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WARNING: THIS ARTICLE CONTAINS SPOILERS
Loki’s Lessons on Authority
By Iain Dick
Authority. Now, there’s a word that conjures up a whole heap of mixed responses. Probably, the most common will be down to that little rebel inside all of us that hears the word, and flinches. Yet, there are so many examples of authority that we encounter that it becomes difficult to navigate who to listen to, and when.
These days, we struggle in the face of long-established authority figures and offices being brought into the light after abusing power/authority. Politicians, police, pastors… is anyone immune? Power and authority is alluring to many.
Speaking of little rebels, who love gaining from authority, I recently enjoyed the new series of one of my favorite Marvel characters; Loki. Now, I fell behind on the latest MCU releases, and am playing catch up, so I’m not going to spoil it. But anyone who has met Loki on screen knows how slippery, cunning, witty, and egocentric he is. His series reflects him very well and shows how he handles being captured and forced to work with an authoritative organization. This is where the dance begins.
Loki dances with ‘the authorities’- sometimes they lead, sometimes he does. But you never truly know who knows the next step better, and who will execute their plan better, so who has the real power?
Life feels like this for many of us right now, even in the church. If someone in a position of authority abuses it, and gets away with it for any amount of time, we can usually expect an uprising of sorts. This is where the play begins on power vs authority. The more people stand up against, the more power, the more strength to topple the abused authority, right?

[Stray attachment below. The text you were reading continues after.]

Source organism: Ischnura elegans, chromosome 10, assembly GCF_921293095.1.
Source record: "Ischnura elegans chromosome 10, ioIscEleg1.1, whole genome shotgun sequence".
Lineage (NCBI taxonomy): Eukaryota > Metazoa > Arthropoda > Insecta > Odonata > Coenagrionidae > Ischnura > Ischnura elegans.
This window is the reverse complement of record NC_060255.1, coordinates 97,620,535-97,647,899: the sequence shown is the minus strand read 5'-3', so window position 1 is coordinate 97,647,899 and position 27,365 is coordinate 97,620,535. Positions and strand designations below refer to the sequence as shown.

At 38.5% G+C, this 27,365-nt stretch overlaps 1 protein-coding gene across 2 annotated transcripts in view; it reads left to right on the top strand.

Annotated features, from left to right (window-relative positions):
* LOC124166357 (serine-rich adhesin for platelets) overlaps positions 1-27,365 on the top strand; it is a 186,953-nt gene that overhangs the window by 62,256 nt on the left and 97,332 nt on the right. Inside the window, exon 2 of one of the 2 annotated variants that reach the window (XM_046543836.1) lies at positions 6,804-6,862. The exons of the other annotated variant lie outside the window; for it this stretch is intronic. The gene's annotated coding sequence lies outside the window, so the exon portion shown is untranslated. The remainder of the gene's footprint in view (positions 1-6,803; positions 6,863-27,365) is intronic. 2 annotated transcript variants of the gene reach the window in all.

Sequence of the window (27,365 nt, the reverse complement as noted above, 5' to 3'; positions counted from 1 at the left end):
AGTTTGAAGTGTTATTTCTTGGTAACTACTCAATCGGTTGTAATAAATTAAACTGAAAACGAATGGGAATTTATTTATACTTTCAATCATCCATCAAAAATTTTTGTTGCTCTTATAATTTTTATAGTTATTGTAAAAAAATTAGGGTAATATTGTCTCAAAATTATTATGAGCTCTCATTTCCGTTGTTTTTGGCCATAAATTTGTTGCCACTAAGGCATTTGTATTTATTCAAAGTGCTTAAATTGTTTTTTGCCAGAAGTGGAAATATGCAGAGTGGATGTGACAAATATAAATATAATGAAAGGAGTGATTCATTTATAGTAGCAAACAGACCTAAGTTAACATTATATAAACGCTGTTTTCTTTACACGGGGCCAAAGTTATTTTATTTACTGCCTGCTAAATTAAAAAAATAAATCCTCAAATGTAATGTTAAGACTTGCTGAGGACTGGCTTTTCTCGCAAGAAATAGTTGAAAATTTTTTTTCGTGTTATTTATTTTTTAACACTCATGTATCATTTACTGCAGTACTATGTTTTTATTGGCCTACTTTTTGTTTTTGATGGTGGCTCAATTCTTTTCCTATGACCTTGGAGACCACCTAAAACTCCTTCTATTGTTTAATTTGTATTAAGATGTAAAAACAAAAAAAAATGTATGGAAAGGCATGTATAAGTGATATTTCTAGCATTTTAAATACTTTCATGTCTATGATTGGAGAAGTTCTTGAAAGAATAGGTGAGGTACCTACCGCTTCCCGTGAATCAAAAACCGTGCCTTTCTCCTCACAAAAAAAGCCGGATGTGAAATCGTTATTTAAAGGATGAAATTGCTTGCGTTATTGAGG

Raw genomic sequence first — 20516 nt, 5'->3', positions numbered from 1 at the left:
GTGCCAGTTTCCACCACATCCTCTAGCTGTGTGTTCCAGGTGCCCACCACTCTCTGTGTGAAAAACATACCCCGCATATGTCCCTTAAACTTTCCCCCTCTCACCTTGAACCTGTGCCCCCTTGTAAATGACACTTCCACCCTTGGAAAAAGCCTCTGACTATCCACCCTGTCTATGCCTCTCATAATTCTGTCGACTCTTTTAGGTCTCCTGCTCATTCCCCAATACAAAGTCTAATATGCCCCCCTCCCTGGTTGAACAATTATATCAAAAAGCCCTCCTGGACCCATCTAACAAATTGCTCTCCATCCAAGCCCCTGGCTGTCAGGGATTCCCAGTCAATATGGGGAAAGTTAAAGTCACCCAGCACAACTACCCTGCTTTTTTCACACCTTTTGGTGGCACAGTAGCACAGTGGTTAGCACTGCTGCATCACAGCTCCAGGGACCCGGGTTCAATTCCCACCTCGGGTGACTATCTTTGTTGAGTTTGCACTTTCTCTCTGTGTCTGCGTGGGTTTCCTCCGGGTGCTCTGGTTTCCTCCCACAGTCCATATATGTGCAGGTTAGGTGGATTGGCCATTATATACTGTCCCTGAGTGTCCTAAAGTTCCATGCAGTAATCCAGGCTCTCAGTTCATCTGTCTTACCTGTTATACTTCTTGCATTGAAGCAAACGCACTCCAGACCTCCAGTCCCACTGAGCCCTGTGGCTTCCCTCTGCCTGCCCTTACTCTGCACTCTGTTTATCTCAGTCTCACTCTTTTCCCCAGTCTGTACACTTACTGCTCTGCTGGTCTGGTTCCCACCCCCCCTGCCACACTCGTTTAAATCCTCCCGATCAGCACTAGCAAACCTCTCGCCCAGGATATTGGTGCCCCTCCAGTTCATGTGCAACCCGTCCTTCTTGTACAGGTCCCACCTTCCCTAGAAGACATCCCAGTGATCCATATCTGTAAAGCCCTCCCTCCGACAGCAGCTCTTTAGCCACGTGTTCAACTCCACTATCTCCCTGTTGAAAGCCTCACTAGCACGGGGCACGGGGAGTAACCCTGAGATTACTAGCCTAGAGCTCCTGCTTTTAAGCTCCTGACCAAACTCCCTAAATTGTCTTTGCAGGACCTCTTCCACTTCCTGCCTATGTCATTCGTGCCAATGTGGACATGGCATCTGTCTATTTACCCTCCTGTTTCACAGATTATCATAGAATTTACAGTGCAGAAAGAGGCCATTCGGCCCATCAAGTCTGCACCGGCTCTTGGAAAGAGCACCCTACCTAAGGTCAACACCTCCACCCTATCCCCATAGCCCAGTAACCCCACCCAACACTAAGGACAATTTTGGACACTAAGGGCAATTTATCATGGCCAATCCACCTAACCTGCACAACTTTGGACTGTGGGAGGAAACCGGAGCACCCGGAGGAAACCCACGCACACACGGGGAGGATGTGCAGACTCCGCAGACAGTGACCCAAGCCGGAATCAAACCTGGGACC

All too often, we think that way is best. We tell our kids to stand up to bullies, and if a friend will stand up with them, there’s strength in numbers. But this is where the Bible makes this more interesting.
Matthew 7:28-29 – “…when Jesus finished these sayings, the crowds were astonished at his teaching, for he was teaching them as one who had authority, and not as their scribes.”
Jesus simply had authority and taught with it. More than any of the educated, experienced teachers of the time. So, authority is not earned, but given, or bestowed.
This is affirmed again in Matthew 28:18-20 – “And Jesus came and said to them, “All authority in heaven and on earth has been given to me. Go therefore and make disciples of all nations, baptizing them in the name of the Father and of the Son and of the Holy Spirit, teaching them to observe all that I have commanded you. And behold, I am with you always, to the end of the age.””
Jesus is the ultimate authority, and as He said, it had been given to Him (by the Father).
How do we work with that today?
The good thing is, the Bible doesn’t ask us to choose, but teaches us that we Christians have authority in Christ, and also that we receive power through the Holy Spirit.
So to bring Loki back into this story; his journey led him to an opportunity to be in a position of power & authority, but with that comes a lot of responsibility. He always had some power (demi-god), when how he relates to authority can make or break him.
Do you think that power-plays are a mark of ‘true’ authority?
Surely life isn’t really like a game of chess or poker.
Surely, when we
- Embrace the authority of Jesus, as our Lord…
- Receive the authority He has bestowed on us, and…
- Walk through life with the power of the Holy Spirit.
Let’s choose to take a more balanced approach to life. When we look at authority figures in our life, look also at the responsibility they have. If it’s you who is in a position of power & authority, you have a great responsibility before God to use it for His glory, not your own. Humble yourself before God, and ‘Do nothing from selfish ambition or conceit, but in humility count others more significant than yourselves. Let each of you look not only to his own interests but also to the interests of others. (Phillippians 2:3-4)